A 3D-printed bioplastic ABS filament from Sierra Resins will be initially available in the typical ABS filament colors shown here -- including white, black, red, blue, yellow, and green -- plus transparent and a natural color. (Source: 3DPrintlife)
Landfills all over the US and Europe are underground. Some countries in Europe even export their toxic waste to the US for burial.
There's a lot of "green-washing" in many industries. Biodegradable materials are lauded for breaking down quickly in landfills, but they don't break down quickly underground. Since most landfills are underground, what's the truth?
I don't agree that free enterprise is always better than the government but things may be a little different here in California.
Nadine, here in Michigan landfills are close to hermetically sealed. Typically with a plastic ground liner and a base of clay, and then another clay covering on top. The preservation is so good that a twenty year old hot dog has been identified. Landfills open to the elements, that have been in existance for many years seem to contain primarily old broken bottles and occasional chunks of rusted iron. So, really, the best choice would be to put the garbage in a methanne producing landfill, along with the domestic sewerage, and to recycle the rest. And rather than using high energy complex machinery for the recycling, let people scour the areas and pick out the materials to sell, such as glass, metals, and plastics.Free enterprise will always do this better than the typical poorly thought out government processes, and free enterprise would not waste our tax dollars.
Consistent exposure to sun, the wind and the elements breaks down everything faster. When companies tend to chart "breakdown in landfills" they're talking about open landfills, which hardly exist anymore. We bury our garbage. That slows down biodegradation--significantly.
It would be interesting to know how the material knows that it is in a landfill instead of someplace else, like my backpack or my pocket. Biodegradable materials that start to break down at the wrong time would be a big waste and a real problem. So what exactly does tell the plastic that it is in a landfill?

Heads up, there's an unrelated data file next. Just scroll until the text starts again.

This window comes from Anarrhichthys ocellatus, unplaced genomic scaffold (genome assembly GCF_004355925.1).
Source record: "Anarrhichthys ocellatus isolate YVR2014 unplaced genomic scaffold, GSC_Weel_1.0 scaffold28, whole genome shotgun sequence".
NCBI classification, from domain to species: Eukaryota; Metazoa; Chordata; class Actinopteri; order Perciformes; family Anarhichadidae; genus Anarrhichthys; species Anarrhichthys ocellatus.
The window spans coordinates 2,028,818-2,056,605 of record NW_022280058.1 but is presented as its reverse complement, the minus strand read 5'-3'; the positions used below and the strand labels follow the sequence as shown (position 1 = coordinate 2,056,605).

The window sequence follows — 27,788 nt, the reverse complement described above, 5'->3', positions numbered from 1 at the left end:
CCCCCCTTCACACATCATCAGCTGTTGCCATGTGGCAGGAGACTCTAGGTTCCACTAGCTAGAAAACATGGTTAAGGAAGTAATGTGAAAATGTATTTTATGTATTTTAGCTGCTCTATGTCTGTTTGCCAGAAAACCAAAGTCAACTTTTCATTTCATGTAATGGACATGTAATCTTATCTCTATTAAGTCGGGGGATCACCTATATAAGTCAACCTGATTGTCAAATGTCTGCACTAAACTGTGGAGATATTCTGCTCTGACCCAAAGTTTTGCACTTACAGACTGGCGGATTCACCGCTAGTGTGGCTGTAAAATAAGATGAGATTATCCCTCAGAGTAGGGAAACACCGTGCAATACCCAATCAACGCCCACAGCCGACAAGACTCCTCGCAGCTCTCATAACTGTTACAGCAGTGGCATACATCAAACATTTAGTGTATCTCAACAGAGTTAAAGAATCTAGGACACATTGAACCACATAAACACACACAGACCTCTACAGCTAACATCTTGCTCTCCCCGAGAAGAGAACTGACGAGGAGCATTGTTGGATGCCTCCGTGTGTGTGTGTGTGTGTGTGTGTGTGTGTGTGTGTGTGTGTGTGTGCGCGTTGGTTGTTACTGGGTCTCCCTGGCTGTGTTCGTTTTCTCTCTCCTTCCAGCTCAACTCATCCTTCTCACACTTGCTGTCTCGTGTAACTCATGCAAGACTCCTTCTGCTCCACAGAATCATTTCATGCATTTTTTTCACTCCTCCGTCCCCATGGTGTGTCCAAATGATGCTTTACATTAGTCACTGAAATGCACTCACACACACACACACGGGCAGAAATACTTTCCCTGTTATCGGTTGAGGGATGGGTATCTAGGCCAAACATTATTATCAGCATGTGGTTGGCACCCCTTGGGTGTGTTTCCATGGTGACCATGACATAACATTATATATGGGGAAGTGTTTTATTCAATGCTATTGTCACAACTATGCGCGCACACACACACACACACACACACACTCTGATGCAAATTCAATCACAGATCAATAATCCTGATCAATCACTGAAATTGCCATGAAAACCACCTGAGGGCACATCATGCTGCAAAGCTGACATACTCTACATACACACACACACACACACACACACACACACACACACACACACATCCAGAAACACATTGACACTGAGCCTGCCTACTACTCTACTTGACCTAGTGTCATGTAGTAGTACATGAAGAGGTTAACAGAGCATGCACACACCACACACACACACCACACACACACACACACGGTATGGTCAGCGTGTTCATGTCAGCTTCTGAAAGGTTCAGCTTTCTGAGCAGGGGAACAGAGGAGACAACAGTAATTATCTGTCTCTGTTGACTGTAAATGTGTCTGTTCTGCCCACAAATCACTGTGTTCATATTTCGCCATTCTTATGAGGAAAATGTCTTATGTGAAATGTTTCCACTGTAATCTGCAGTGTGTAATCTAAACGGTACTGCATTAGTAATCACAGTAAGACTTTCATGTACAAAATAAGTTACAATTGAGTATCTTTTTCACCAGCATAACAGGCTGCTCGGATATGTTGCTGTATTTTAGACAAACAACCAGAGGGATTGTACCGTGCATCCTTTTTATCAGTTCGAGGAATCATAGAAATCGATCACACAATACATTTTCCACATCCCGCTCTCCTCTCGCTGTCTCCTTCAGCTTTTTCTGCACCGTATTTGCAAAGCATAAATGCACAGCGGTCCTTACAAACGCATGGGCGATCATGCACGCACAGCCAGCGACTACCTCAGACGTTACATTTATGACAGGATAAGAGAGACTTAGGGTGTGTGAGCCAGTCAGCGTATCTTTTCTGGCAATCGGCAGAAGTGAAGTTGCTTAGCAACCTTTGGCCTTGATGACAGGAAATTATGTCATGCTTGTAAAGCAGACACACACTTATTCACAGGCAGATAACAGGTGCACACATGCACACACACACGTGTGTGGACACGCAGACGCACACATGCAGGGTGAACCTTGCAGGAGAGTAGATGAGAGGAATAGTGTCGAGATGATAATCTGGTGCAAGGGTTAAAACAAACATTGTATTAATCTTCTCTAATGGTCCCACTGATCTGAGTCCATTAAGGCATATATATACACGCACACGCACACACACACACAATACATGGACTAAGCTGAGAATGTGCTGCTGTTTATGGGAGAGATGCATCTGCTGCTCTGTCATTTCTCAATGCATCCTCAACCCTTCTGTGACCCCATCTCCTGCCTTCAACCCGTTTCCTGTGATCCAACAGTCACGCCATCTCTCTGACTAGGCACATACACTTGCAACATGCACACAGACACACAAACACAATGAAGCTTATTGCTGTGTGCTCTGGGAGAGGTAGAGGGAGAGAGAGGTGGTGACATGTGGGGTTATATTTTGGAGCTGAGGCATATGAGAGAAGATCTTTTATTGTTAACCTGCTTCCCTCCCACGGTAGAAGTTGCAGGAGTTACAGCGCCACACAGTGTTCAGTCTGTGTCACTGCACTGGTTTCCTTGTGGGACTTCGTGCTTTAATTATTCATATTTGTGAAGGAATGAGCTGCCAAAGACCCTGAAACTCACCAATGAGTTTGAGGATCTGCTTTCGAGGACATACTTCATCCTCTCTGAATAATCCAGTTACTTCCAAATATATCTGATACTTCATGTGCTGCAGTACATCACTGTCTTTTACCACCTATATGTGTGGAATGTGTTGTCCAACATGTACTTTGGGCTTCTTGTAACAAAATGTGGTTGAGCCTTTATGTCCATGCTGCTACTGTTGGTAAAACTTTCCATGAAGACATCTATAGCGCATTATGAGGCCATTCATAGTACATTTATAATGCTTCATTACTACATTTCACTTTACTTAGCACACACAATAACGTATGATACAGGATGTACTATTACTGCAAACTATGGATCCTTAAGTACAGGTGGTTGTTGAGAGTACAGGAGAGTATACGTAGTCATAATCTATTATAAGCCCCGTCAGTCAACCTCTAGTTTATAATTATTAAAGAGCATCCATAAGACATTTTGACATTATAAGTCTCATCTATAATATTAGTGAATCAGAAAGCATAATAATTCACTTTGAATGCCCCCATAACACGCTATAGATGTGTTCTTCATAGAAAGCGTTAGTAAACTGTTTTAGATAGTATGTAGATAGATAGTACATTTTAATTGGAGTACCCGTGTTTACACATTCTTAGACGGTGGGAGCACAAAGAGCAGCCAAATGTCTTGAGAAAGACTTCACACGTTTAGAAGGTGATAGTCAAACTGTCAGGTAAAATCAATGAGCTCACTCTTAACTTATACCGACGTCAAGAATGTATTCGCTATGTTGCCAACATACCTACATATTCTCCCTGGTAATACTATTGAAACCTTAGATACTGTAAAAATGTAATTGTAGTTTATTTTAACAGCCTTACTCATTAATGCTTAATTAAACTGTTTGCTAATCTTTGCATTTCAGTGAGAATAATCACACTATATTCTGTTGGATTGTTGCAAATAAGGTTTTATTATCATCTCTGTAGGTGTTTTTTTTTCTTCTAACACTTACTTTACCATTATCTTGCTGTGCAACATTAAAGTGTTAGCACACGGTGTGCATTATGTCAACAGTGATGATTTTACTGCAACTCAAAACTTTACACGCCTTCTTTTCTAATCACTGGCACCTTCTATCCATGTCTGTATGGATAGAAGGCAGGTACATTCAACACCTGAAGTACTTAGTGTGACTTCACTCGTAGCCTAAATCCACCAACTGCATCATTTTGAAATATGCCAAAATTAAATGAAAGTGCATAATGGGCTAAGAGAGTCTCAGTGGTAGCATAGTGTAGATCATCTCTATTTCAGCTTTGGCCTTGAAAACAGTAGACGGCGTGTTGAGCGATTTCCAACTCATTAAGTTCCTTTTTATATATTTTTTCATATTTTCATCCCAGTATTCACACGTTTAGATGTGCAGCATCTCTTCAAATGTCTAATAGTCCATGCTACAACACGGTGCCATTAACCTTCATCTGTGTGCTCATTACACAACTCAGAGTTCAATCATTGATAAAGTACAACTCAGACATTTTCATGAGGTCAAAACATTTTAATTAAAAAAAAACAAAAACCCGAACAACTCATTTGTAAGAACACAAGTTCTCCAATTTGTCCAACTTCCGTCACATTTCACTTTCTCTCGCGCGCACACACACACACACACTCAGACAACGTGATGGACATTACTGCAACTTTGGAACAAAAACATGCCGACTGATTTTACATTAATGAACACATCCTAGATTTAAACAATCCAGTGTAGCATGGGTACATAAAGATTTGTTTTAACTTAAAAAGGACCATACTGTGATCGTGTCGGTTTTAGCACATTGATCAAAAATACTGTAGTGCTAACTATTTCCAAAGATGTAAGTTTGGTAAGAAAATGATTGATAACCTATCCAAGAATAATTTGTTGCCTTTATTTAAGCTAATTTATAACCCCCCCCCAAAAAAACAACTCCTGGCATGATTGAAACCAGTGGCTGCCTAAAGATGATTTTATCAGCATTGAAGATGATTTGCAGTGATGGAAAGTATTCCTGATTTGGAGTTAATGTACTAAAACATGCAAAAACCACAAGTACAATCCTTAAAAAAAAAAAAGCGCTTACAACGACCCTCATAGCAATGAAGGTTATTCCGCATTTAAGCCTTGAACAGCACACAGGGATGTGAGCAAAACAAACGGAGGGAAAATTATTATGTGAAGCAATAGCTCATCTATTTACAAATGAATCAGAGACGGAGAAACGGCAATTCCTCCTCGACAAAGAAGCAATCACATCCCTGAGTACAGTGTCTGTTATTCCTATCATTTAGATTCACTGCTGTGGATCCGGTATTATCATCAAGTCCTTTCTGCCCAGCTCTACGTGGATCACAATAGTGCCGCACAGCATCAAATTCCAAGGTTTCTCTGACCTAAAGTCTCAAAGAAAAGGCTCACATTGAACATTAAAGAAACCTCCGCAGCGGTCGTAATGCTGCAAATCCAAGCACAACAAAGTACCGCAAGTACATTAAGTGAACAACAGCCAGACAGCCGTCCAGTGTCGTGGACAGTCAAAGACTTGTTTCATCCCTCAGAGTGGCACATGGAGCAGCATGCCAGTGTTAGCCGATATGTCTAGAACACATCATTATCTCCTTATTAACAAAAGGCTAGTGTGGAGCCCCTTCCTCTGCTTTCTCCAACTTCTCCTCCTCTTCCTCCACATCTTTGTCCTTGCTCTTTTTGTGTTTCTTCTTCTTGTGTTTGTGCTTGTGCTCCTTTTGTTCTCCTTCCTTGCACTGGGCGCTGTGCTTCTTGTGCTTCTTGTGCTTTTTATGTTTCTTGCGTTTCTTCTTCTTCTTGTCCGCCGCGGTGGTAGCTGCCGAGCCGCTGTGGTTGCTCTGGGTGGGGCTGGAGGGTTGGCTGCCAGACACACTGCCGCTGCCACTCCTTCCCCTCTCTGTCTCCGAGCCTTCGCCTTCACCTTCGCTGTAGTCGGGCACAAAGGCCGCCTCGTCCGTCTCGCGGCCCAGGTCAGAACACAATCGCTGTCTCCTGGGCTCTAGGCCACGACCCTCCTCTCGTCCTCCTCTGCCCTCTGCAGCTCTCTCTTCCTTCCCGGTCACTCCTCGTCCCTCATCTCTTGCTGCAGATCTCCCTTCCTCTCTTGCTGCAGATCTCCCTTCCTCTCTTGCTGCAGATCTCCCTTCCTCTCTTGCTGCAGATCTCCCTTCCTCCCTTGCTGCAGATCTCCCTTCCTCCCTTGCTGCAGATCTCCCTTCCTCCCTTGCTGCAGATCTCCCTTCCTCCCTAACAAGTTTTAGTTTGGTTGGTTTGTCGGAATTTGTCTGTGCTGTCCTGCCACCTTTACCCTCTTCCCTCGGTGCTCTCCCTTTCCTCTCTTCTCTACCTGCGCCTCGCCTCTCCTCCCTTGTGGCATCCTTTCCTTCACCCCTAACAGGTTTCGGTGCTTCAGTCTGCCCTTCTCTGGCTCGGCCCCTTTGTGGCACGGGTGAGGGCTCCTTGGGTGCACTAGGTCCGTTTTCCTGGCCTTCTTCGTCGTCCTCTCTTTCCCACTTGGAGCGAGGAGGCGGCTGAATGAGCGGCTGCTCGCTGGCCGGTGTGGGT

Possibly the real solution is to not put discards into landfills, but to recycle the materials. That might solve multiple problems.
Jim, check out the company's website. There's a handy diagram and brief discussion here http://www.sierraresins.com/sustainability.html We've also discussed what happens to plastics in open landfills without additives and in landfill-to-energy operations with additives, in several DN articles.
Greg, unfortunately many of the materials used for 3D printing are still toxic, at least to breathe, and that's one reason why I find it hard to believe consumers are going to adopt this in big numbers (I have lots of others, some of which are mentioned here http://www.computerworld.com/s/article/9247857/Consumers_are_meh_about_3D_printers).
So does the stuff only begin to degrade when placed in a landfill-? How does its ability to "breakdown" relate to its strength for the printed product-? You certainly would not want a printed output model to have some sort of a half-life.
i agree with both you and Greg, Ann, it is really cool when these trends come together. 3D printing is so promising it's also good to see more environmentally friendly materials entering the mix. And of course you are on top of bringing us the latest!
Agreed Greg. It reminds me of Emerging Objects doing some similar sort of work. I love the feeling that we are moving away from wasteful resources and trying to utilize as much renewable components as possible and unite our ideas into environment friendly solutions.
Norway-based additive manufacturing company Norsk Titanium is building what it says is the first industrial-scale 3D printing plant in the world for making aerospace-grade metal components. The New York state plant will produce 400 metric tons each year of aerospace-grade, structural titanium parts.
Siemens and Fraunhofer Institute for Laser Technology have achieved a faster production process based on selective laser melting for speeding up the prototyping of big, complex metal parts in gas turbine engines.
BMW has already incorporated more than 10,000 3D-printed parts in the Rolls-Royce Phantom and intends to expand the use of 3D printing in its cars even more in the future. Meanwhile, Daimler has started using additive manufacturing for producing spare parts in Mercedes-Benz Trucks.
SABIC's lightweighting polycarbonate glazing materials have appeared for the first time in a production car: the rear quarter window of Toyota's special edition 86 GRMN sports car, where they're saving 50% of its weight compared to conventional glass.
Focus on Fundamentals consists of 45-minute on-line classes that cover a host of technologies.
You learn without leaving the comfort of your desk. All classes are taught by subject-matter experts and all are archived.
So if you can't attend live, attend at your convenience.